4 Ways to Proactively Shift Your Culture Before You Outgrow It
The thought of upheaving a culture you’ve worked tirelessly to perfect might feel a bit unnerving, but it’s a natural step for any growing company. After all, your four-person startup’s culture should look starkly different from that of a 200-person company. Like the entrepreneurial landscape itself, you need to adapt in order to survive -- culture included.
Unfortunately, many entrepreneurs lose sight of this fact. They assume that sponsoring happy hours or furnishing their morning meetings with a spread of fruits and bagels constitutes a healthy culture.
But perks don’t make a culture -- unless, of course, they support it.
Take Digital Telepathy, for example. The website designer provides employees with betterment bonuses. Team members receive $1,500 each year to spend on a project to better themselves in some way. They can take on anything they want; the only caveat is that they must share their experience with the team.
Digital Telepathy understands that culture doesn’t exist in a bubble. It’s a living and breathing thing that needs to evolve, both inside and outside the office. If you don’t attend to it, moods will plummet, employees will disengage and turnover will skyrocket.
If you’ve kept an eye on your company culture, you’ll inevitably start to see signs of a cultural shift. Instead of letting it happen without you, take an active role in the process.
Here’s how to do that:
1. Make a conscious decision to mold the culture you wish to create.
It has to start with you. If your company is undergoing a growth transition, choose the kind of culture you wish to establish going forward. Have a clear idea in mind, and cement the values most important to you. If you’re not leading by example, it doesn’t matter how many emails you send or how many town halls you hold -- your company will not shift.
2. Gain staff buy-in.
Although you hold the power to change your culture, that change won’t materialize unless others support it. That’s why employees should play a role in cultural shifts. Talk to staff about their opinions, and administer a survey or two. If employees take part in the process, they’ll be more likely to adopt the new culture.
But don’t rely on existing staff alone. Tap employees leaving the organization. By conducting thorough exit interviews, you can better understand why people choose to leave. If you see a clear trend, fix the areas where staff members are most dissatisfied.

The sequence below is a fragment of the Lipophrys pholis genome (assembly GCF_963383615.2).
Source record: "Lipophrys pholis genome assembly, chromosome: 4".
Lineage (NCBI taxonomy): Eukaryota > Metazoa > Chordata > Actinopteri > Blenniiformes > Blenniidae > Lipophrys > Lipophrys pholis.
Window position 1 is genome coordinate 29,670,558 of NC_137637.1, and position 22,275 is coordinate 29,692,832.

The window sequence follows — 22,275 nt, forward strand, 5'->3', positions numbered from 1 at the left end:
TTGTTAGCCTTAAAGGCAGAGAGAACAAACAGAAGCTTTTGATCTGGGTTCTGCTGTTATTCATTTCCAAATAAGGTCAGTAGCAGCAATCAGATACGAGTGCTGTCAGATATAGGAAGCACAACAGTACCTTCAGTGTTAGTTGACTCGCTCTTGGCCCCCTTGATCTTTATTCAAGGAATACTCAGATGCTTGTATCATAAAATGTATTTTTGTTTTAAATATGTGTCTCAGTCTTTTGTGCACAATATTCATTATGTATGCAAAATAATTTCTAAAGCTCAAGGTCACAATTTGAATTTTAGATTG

3. Put it in writing.
You don’t have to produce a long, drawn-out statement, but you should document your expectations for the cultural change. Define the change in terms of values, customers, policies and services. Refer back to it regularly.
Make sure the content you produce is helpful for your staff, as well as new hires. Create slides, graphs or presentations that are easy for your team to understand; there’s no point in issuing another 100-page HR manual.
Netflix became something of a celebrity company in the Silicon Valley community when CEO Reed Hastings created his renowned “Netflix Culture” presentation, in which he detailed how he hires, fires and rewards employees. It was written to clarify for employees what’s important for success, what to expect from one other and how the company operates.
4. Incorporate the cultural changes in hiring (and firing) practices.
From the moment you decide to change your company culture, base all hiring decisions on it. Make sure every employee coming into your organization aligns with and believes in the new culture.
Take a long, hard look at existing staff, and do the same. Regardless of background or contribution, a particular employee may need to go if he no longer fits the culture. One person can disrupt the positive changes you’re making to your company, and stringing him or her along might not be worth it.
Your company culture should reflect the mission and direction of your growing company. If they’re in sync, employees will feel excited to come to work every morning and stay engaged throughout the day. And when you build the framework for a culture everyone can get on board with, no one will want to leave.